Crossing the Lac des Vaches, with the Grande Casse in the background.
I’d done parts of this walk before – along the GR5 and the GR55, but this was the first time I’ve tackled the whole six-day Tour des Glaciers in the Parc de la Vanoise, the oldest national park in France.
From beginning to end it’s spectacular. Here’s the photographic evidence…
Approaching the Col de la Vanoise.
Not a moonscape – it’s Lac des Vaches from above.
Up the switchback from Refuge de l’Orgere. The precipices caused some anxiety in the group, though the path is well made and safe in fine weather.
The Vanoise was declared a national park in 1962, partly to protect the bouquetins, or ibex, whose numbers were dwindling. Now they’re doing very well in the largest nature reserve in Western Europe.
Below Refuge de l’Arpont. No, that’s not the refuge. There’s an almost new building there now. Shame they couldn’t have squeezed in a few more showers.
We were very lucky with the early summer weather, but we still had to traverse many snowfields. Fortunately the snow was soft enough to give good grip most of the time.
Approaching Refuge Peclet-Polset.
Only an hour of rain for the whole week, and as it cleared, the mist filled the valley.
On the 2798m Col de Chaviere with Mont Blanc in the background. Thanks for the company, (l to r) Kris, Andrew, Kevin, RT, Simon, Annie, Charles and Judy. It’s been a fantastic week.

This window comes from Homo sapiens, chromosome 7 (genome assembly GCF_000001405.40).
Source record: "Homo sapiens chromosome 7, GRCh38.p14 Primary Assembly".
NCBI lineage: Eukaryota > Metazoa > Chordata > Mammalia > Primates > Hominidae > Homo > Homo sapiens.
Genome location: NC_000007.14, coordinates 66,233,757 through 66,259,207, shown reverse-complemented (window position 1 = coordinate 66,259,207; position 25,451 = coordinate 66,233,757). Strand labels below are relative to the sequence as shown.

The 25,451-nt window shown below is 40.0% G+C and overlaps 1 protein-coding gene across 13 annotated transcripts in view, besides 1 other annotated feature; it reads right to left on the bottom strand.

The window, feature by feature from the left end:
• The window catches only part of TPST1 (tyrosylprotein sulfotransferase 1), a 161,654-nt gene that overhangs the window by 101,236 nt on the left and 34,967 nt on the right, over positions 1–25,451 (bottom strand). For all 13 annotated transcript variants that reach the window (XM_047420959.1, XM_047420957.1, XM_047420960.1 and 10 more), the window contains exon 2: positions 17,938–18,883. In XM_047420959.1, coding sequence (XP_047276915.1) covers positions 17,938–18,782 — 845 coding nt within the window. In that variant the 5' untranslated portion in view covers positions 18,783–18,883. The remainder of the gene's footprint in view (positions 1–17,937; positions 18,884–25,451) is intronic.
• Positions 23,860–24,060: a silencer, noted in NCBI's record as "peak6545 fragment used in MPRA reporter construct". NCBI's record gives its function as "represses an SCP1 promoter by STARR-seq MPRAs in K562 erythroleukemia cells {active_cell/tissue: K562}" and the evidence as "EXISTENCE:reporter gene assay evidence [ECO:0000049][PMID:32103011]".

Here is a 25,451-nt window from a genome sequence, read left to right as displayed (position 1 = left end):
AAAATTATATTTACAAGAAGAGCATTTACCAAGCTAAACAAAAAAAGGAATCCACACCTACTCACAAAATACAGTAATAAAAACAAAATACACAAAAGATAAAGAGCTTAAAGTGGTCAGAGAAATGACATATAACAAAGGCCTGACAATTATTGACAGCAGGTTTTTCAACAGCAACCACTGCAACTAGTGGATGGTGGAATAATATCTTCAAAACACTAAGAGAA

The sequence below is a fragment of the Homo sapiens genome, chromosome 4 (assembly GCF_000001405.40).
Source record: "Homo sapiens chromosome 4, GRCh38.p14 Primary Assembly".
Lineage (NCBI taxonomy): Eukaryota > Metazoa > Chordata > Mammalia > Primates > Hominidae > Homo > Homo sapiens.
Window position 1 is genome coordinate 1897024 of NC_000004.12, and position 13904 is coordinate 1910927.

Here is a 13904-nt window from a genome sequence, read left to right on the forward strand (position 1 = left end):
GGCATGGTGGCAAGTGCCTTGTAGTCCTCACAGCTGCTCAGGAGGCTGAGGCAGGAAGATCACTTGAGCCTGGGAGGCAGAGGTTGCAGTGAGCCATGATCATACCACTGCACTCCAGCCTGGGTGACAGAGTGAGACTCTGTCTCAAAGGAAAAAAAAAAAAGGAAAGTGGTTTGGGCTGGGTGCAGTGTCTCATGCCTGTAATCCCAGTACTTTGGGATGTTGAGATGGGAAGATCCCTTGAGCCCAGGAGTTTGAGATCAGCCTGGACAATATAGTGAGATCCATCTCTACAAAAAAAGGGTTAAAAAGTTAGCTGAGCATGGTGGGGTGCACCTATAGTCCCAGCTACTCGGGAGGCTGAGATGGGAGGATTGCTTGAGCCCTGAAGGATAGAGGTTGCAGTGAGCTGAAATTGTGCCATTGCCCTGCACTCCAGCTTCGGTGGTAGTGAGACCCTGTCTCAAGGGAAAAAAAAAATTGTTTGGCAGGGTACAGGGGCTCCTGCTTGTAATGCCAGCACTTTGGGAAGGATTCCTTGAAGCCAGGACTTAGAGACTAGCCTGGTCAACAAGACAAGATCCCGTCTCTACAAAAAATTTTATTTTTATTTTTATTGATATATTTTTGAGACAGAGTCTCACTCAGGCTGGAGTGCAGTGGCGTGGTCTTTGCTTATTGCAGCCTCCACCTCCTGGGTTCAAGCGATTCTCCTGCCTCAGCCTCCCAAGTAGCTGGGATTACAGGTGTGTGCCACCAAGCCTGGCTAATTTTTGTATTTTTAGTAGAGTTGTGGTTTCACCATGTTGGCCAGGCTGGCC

The Vanoise National Park is in the French Alps, south of Mont Blanc, adjoining the Italian border. Access is easiest from Geneva, with a drive through Annecy and Albertville to Pralognan-la-Vanoise (the way we did it) or from the town of Modane, which has a station and a road link through a tunnel to Turin in Italy.
Accommodation along the route is available at refuges run by the Parc de la Vanoise or the Club Alpin Francais. They are only open from mid-June to September and offer bed, breakfast and dinner for about EUR50 per person per night. To book, see refuges-vanoise.com
Safety: While the tracks on the Tour des Glaciers are well made and safe in good weather, be prepared to cross some snow in early summer. Good equipment, especially boots and rain gear are essential.
Filed under France, Hiking